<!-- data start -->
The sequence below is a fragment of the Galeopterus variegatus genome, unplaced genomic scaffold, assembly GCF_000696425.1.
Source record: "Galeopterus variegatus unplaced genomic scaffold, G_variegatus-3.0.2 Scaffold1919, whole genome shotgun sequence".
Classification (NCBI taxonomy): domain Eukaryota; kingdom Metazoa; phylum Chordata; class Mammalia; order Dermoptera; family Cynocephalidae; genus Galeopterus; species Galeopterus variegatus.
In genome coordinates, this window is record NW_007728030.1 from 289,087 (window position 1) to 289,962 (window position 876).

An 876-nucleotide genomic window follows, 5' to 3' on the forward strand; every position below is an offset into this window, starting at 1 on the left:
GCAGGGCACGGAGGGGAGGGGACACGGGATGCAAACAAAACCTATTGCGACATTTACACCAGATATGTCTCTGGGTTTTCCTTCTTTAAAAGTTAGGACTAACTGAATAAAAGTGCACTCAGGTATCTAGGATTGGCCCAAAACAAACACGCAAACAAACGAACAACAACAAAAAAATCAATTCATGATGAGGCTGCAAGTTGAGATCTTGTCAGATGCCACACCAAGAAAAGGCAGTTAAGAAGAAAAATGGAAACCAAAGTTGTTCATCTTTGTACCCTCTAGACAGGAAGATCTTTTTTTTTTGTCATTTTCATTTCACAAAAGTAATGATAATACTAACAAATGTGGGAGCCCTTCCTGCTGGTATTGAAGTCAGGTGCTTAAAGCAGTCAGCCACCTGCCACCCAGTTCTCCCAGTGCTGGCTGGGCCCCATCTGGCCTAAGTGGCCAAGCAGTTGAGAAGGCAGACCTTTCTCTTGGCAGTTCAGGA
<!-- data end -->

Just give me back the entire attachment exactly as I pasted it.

The sequence below is a fragment of the Galeopterus variegatus genome, unplaced genomic scaffold, assembly GCF_000696425.1.
Source record: "Galeopterus variegatus unplaced genomic scaffold, G_variegatus-3.0.2 Scaffold1919, whole genome shotgun sequence".
Classification (NCBI taxonomy): domain Eukaryota; kingdom Metazoa; phylum Chordata; class Mammalia; order Dermoptera; family Cynocephalidae; genus Galeopterus; species Galeopterus variegatus.
In genome coordinates, this window is record NW_007728030.1 from 289,087 (window position 1) to 289,962 (window position 876).

An 876-nucleotide genomic window follows, 5' to 3' on the forward strand; every position below is an offset into this window, starting at 1 on the left:
GCAGGGCACGGAGGGGAGGGGACACGGGATGCAAACAAAACCTATTGCGACATTTACACCAGATATGTCTCTGGGTTTTCCTTCTTTAAAAGTTAGGACTAACTGAATAAAAGTGCACTCAGGTATCTAGGATTGGCCCAAAACAAACACGCAAACAAACGAACAACAACAAAAAAATCAATTCATGATGAGGCTGCAAGTTGAGATCTTGTCAGATGCCACACCAAGAAAAGGCAGTTAAGAAGAAAAATGGAAACCAAAGTTGTTCATCTTTGTACCCTCTAGACAGGAAGATCTTTTTTTTTTGTCATTTTCATTTCACAAAAGTAATGATAATACTAACAAATGTGGGAGCCCTTCCTGCTGGTATTGAAGTCAGGTGCTTAAAGCAGTCAGCCACCTGCCACCCAGTTCTCCCAGTGCTGGCTGGGCCCCATCTGGCCTAAGTGGCCAAGCAGTTGAGAAGGCAGACCTTTCTCTTGGCAGTTCAGGA